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I want to have two sound output sources from my laptop. I can either use two sound cards, or have one with multiple outputs.

How can I test if my sound card supports it already?

Then it seems that I need special software to separate the outputs … ?

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up vote 3 down vote accepted

Short answer: If your laptop only has a stereo jack, you'll only have one output. There's no way you could get another output as a laptop normally doesn't have a dedicated sound card and the only output available is the stereo jack.

Only PC sound cards with multiple stereo jacks will be able to deliver more than one output, of course, but you need software to drive it. Think of 5.1 output where a Dolby Digital input signal is sent to 6 different speakers on 3 jacks. The problem here is that in many cases the driver of such a sound card "hides" the outputs from Windows, which will only see one output. There also exist audio interfaces for recording that offer even more than two outputs but they are expensive.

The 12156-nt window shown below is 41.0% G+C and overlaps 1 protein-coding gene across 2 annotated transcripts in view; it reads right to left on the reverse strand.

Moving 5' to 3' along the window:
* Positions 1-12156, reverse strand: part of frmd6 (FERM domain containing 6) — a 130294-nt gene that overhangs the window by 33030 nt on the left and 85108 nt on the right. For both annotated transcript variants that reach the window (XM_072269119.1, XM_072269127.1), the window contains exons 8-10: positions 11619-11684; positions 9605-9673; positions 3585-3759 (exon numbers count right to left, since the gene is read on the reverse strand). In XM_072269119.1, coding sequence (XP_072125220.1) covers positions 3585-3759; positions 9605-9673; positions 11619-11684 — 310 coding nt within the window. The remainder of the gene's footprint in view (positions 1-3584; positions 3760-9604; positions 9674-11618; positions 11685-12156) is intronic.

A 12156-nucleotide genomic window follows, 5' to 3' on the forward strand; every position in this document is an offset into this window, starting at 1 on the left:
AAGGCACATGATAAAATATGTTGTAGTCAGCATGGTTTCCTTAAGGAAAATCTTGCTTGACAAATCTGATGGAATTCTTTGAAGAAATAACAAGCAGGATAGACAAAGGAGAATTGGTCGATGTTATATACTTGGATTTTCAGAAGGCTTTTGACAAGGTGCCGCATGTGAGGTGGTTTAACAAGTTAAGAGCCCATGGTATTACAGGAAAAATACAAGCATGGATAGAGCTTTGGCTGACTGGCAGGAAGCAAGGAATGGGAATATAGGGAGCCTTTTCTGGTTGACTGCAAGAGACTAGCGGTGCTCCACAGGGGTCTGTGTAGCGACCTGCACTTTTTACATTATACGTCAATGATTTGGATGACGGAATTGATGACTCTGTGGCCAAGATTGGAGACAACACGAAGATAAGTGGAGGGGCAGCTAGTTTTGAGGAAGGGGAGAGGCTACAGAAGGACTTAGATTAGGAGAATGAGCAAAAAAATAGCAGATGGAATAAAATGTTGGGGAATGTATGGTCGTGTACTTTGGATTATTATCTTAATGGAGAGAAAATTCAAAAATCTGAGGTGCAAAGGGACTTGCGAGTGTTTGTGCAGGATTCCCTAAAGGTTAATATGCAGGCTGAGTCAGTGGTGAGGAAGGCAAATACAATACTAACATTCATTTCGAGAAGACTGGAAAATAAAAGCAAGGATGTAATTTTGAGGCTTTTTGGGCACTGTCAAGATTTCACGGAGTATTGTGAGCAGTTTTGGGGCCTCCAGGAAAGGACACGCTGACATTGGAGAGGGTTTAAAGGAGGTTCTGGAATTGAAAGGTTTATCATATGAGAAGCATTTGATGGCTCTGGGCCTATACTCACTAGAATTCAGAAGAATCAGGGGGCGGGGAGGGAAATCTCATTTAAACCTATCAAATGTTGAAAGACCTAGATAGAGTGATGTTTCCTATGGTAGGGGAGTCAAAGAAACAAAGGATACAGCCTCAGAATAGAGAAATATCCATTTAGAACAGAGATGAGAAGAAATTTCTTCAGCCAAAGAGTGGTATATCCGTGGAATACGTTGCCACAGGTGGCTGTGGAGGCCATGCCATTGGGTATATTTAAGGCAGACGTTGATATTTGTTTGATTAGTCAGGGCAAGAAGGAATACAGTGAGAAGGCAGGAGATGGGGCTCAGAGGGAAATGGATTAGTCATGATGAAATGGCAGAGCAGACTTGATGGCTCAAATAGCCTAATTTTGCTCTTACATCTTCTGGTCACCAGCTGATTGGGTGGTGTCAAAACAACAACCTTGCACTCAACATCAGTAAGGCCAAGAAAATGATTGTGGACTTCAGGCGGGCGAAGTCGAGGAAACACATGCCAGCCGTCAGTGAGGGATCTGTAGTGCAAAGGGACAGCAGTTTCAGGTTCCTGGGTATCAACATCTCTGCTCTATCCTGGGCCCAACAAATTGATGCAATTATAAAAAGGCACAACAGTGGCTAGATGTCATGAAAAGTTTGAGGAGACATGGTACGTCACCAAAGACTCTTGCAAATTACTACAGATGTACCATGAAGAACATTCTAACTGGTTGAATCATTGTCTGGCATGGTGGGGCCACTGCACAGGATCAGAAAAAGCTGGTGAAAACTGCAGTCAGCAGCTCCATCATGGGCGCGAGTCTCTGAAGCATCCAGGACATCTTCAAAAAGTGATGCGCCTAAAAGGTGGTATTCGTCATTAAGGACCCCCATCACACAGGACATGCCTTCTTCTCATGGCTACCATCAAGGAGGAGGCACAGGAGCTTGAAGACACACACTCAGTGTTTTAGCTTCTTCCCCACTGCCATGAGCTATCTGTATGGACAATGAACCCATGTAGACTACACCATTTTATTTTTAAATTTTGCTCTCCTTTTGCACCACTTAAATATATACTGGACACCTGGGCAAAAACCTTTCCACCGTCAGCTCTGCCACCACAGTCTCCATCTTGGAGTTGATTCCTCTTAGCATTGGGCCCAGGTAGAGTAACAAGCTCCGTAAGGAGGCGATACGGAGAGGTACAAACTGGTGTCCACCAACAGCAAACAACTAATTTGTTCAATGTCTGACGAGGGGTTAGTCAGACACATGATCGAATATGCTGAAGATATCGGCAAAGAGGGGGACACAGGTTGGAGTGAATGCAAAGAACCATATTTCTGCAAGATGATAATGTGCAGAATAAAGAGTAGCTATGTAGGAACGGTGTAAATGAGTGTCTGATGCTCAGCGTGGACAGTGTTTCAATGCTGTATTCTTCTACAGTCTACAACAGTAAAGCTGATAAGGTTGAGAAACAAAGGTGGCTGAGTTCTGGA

Then again, it's not too easy to map your audio signal to different outputs at all. Few programs support that. You need to specify what you want to do exactly.

  • Windows doesn't do it by default. (Edit: @BloodPhilia suggests it can be done, haven't seen it myself yet though)
  • In OS X, because of Core Audio, you can choose which output is going to be used (e.g. you can have Logic output to an external sound card and let OS X still play sounds over the Mac's speakers)

Solutions:

  • Get an external sound card with more than one output (but make sure you know what your use case is and which programs it can support)
  • Use a stereo jack to two mono jack connector (but this will only give you two mono signals to work with)
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I can use my laptop (and the default Windows Audio Driver) to direct different outputs from different sources to my HDMI audio output, jack output and SP/DIF output... So it seems Windows (7) CAN do it by default... –  BloodPhilia Apr 18 '11 at 19:55
    
thanks, so an external soundcard should do it (i have Vista). And could VLC do the job? Have two instances of VLC running directed to different outputs? –  Vass Apr 18 '11 at 21:33
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@Vass I believe it's the only way, yes. For VLC I think It's in: VLC -> Preferences -> Audio -> Waveout -> Output Device. Have a look in the VLC Help or Forums if you encounter some problems. I can't promise you it works because I'm on OS X here. –  slhck Apr 19 '11 at 7:11
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